Monday, December 29, 2014

Cultures of the Ancient Americas: A Series in Parts... (Part 4)

The Arizona Museum of Natural History has recently received major donations of objects from the American Southwest, Mesoamerica, and the Andes region of South America. The museum has opened a new exhibition, Cultures of the Ancient Americas, created solely from the new gifts. These magnificent objects offer insights into the cultures that produced them and underscore the monumental achievements of ancient peoples from New Mexico to Bolivia. We also celebrate the extraordinary generosity of our donors, who made the exhibition possible. Moche materials are the gift of Walter Knox of Scottsdale, AZ. Over the next several weeks AzMNH’s Museum Musings will highlight these objects and the cultures they represent, and suggest the special experience awaiting visitors to the exhibition.
Wari Empire and Regional States  (Section 3)
The capital of Chimú was Chan Chan, situated at the mouth of the Moche Valley.  Begun around 850 CE, Chan Chan grew to cover about eight square miles, and Chimú culture ultimately extended 800 miles along the Peruvian coast, with major expansions about 1200 and 1400.   Chan Chan’s architecture is notable for large residential palace compounds of adobe brick, perhaps the homes of elite lords and their descent groups.  Artisans produced metallurgy and textiles of the highest quality, and the city had specified areas for trade.  Llamas, the pack animals of ancient Peru, were buried in platforms at these terminals.  Craft production and trade were major elements of the Chimú economy.  Although there are fine examples of Chimú pottery, much ceramic production was mold-made and mass produced in a smudging atmosphere yielding a black finish.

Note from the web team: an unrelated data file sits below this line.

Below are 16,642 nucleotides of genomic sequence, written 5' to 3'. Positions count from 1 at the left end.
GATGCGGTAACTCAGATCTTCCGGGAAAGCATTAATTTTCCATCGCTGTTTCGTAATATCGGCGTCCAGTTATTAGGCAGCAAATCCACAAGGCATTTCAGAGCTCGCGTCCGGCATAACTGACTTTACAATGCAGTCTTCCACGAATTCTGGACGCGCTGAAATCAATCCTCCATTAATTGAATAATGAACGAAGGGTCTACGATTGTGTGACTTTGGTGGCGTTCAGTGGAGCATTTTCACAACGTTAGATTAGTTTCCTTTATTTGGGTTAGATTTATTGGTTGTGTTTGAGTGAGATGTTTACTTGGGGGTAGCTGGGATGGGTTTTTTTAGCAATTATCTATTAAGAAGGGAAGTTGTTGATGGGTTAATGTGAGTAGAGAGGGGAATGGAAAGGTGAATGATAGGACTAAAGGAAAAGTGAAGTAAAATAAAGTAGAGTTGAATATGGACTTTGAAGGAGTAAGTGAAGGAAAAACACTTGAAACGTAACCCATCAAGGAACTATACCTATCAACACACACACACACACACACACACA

Stirrup Vessel with Toucans and Monkey
Early Chimú, 900-1250 CE
North Coast of Peru

The little monkey at the junction between the stirrup and spout is characteristic of Chimú ceramics, as are the toucans at the intersection of the stirrup and the body of the jar.  Chimú ceramics are mold-made and mass produced.  Most are fired in a reducing atmosphere, which produced a black color.  A small percentage were fired in an oxidizing atmosphere, which produced reddish-brown pottery.

Stirrup Vessel
Chimú, 900-1450 CE
North Coast of Peru

A characteristic form of Chimú ceramics was the stirrup and spout vessel with a spherical body.  The upper half of the body of this bottle is divided into four areas, two on each side of the stirrup.  The right-hand image on each side depicts a human form with headdress; the left-hand image shows a seabird and fish.  The dots defining the background are a common feature of Chimú pottery, as is the little knob at the intersection of the stirrup and spout.  The bands around the bottom and across the top of the jar are carelessly painted black.

Effigy Bottle with Strap Handle
Chimú, 900-1450 CE
North Coast of Peru

This is the typical mold-made black Chimú ceramic.  The animal’s head resembles a sea lion, but its arms have digits rather than flippers, so the animal could be a generic feline.  It has a long tail.  Under the neck, one may see the line where the two clay halves from the mold were carelessly joined.  The raised stippling on the body of the animal is characteristic of Chimú ceramics, and could provide visual effect or texture to facilitate gripping.

Gift of Linda Gonzalez, Los Angeles, CA
(Join us in 2 weeks for Part 4, section 4 of Wari Empire and Regional States.)

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